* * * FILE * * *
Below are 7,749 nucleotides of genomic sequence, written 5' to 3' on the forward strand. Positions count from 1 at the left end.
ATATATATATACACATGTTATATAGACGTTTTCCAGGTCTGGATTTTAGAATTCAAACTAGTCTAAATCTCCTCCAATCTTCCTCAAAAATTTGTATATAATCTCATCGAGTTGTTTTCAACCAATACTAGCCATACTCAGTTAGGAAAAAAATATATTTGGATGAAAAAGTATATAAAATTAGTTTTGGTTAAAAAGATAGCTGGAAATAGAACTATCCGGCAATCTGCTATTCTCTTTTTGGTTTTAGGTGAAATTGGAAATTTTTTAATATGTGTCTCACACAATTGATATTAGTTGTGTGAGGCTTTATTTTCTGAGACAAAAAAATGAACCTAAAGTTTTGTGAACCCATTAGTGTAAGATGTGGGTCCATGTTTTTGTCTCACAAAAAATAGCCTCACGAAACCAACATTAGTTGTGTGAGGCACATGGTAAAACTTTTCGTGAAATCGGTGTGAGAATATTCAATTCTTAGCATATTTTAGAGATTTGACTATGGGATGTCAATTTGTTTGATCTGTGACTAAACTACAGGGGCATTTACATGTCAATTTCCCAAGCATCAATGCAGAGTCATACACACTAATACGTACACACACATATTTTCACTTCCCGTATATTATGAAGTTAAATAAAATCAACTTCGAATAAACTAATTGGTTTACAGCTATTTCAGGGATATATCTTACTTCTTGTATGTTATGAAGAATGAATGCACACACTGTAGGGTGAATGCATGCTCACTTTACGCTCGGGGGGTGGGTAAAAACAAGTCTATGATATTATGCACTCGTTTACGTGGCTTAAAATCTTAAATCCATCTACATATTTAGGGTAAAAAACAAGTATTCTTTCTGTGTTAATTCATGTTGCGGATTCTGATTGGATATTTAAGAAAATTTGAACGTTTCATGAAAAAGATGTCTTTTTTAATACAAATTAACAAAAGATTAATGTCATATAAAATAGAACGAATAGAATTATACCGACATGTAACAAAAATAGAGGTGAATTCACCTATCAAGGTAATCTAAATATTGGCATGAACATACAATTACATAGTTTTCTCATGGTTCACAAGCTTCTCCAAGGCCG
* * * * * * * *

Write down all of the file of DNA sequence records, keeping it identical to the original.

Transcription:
Below are 7,749 nucleotides of genomic sequence, written 5' to 3' on the forward strand. Positions count from 1 at the left end.
ATATATATATACACATGTTATATAGACGTTTTCCAGGTCTGGATTTTAGAATTCAAACTAGTCTAAATCTCCTCCAATCTTCCTCAAAAATTTGTATATAATCTCATCGAGTTGTTTTCAACCAATACTAGCCATACTCAGTTAGGAAAAAAATATATTTGGATGAAAAAGTATATAAAATTAGTTTTGGTTAAAAAGATAGCTGGAAATAGAACTATCCGGCAATCTGCTATTCTCTTTTTGGTTTTAGGTGAAATTGGAAATTTTTTAATATGTGTCTCACACAATTGATATTAGTTGTGTGAGGCTTTATTTTCTGAGACAAAAAAATGAACCTAAAGTTTTGTGAACCCATTAGTGTAAGATGTGGGTCCATGTTTTTGTCTCACAAAAAATAGCCTCACGAAACCAACATTAGTTGTGTGAGGCACATGGTAAAACTTTTCGTGAAATCGGTGTGAGAATATTCAATTCTTAGCATATTTTAGAGATTTGACTATGGGATGTCAATTTGTTTGATCTGTGACTAAACTACAGGGGCATTTACATGTCAATTTCCCAAGCATCAATGCAGAGTCATACACACTAATACGTACACACACATATTTTCACTTCCCGTATATTATGAAGTTAAATAAAATCAACTTCGAATAAACTAATTGGTTTACAGCTATTTCAGGGATATATCTTACTTCTTGTATGTTATGAAGAATGAATGCACACACTGTAGGGTGAATGCATGCTCACTTTACGCTCGGGGGGTGGGTAAAAACAAGTCTATGATATTATGCACTCGTTTACGTGGCTTAAAATCTTAAATCCATCTACATATTTAGGGTAAAAAACAAGTATTCTTTCTGTGTTAATTCATGTTGCGGATTCTGATTGGATATTTAAGAAAATTTGAACGTTTCATGAAAAAGATGTCTTTTTTAATACAAATTAACAAAAGATTAATGTCATATAAAATAGAACGAATAGAATTATACCGACATGTAACAAAAATAGAGGTGAATTCACCTATCAAGGTAATCTAAATATTGGCATGAACATACAATTACATAGTTTTCTCATGGTTCACAAGCTTCTCCAAGGCCG